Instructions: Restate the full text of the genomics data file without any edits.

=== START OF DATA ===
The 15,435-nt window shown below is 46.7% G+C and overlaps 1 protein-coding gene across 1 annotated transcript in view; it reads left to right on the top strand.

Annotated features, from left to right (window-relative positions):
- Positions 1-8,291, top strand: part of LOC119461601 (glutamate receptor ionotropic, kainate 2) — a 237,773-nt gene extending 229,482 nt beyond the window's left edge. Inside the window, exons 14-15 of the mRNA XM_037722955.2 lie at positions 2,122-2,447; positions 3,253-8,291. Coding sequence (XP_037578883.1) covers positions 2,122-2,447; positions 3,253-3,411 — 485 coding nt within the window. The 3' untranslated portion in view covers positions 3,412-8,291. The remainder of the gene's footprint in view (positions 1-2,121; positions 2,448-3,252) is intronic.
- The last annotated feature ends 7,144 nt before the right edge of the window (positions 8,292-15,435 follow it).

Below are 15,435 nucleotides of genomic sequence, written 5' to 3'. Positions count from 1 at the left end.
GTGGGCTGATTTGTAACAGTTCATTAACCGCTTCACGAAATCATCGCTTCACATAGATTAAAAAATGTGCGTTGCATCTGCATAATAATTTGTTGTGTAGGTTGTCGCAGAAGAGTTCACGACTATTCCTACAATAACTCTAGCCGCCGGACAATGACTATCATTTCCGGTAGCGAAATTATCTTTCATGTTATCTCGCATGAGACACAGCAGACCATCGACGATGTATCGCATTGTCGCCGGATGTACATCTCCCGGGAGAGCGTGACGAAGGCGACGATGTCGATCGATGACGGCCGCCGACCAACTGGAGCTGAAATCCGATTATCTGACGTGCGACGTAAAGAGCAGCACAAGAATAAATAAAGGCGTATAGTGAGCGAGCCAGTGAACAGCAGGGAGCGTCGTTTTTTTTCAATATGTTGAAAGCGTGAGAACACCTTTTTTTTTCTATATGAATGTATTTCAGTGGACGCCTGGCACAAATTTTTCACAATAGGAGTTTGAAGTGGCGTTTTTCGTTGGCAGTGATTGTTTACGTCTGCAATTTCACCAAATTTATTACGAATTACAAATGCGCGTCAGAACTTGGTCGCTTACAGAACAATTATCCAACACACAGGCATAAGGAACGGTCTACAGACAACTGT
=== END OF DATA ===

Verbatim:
The 15,435-nt window shown below is 46.7% G+C and overlaps 1 protein-coding gene across 1 annotated transcript in view; it reads left to right on the top strand.

Annotated features, from left to right (window-relative positions):
- Positions 1-8,291, top strand: part of LOC119461601 (glutamate receptor ionotropic, kainate 2) — a 237,773-nt gene extending 229,482 nt beyond the window's left edge. Inside the window, exons 14-15 of the mRNA XM_037722955.2 lie at positions 2,122-2,447; positions 3,253-8,291. Coding sequence (XP_037578883.1) covers positions 2,122-2,447; positions 3,253-3,411 — 485 coding nt within the window. The 3' untranslated portion in view covers positions 3,412-8,291. The remainder of the gene's footprint in view (positions 1-2,121; positions 2,448-3,252) is intronic.
- The last annotated feature ends 7,144 nt before the right edge of the window (positions 8,292-15,435 follow it).

Below are 15,435 nucleotides of genomic sequence, written 5' to 3'. Positions count from 1 at the left end.
GTGGGCTGATTTGTAACAGTTCATTAACCGCTTCACGAAATCATCGCTTCACATAGATTAAAAAATGTGCGTTGCATCTGCATAATAATTTGTTGTGTAGGTTGTCGCAGAAGAGTTCACGACTATTCCTACAATAACTCTAGCCGCCGGACAATGACTATCATTTCCGGTAGCGAAATTATCTTTCATGTTATCTCGCATGAGACACAGCAGACCATCGACGATGTATCGCATTGTCGCCGGATGTACATCTCCCGGGAGAGCGTGACGAAGGCGACGATGTCGATCGATGACGGCCGCCGACCAACTGGAGCTGAAATCCGATTATCTGACGTGCGACGTAAAGAGCAGCACAAGAATAAATAAAGGCGTATAGTGAGCGAGCCAGTGAACAGCAGGGAGCGTCGTTTTTTTTCAATATGTTGAAAGCGTGAGAACACCTTTTTTTTTCTATATGAATGTATTTCAGTGGACGCCTGGCACAAATTTTTCACAATAGGAGTTTGAAGTGGCGTTTTTCGTTGGCAGTGATTGTTTACGTCTGCAATTTCACCAAATTTATTACGAATTACAAATGCGCGTCAGAACTTGGTCGCTTACAGAACAATTATCCAACACACAGGCATAAGGAACGGTCTACAGACAACTGT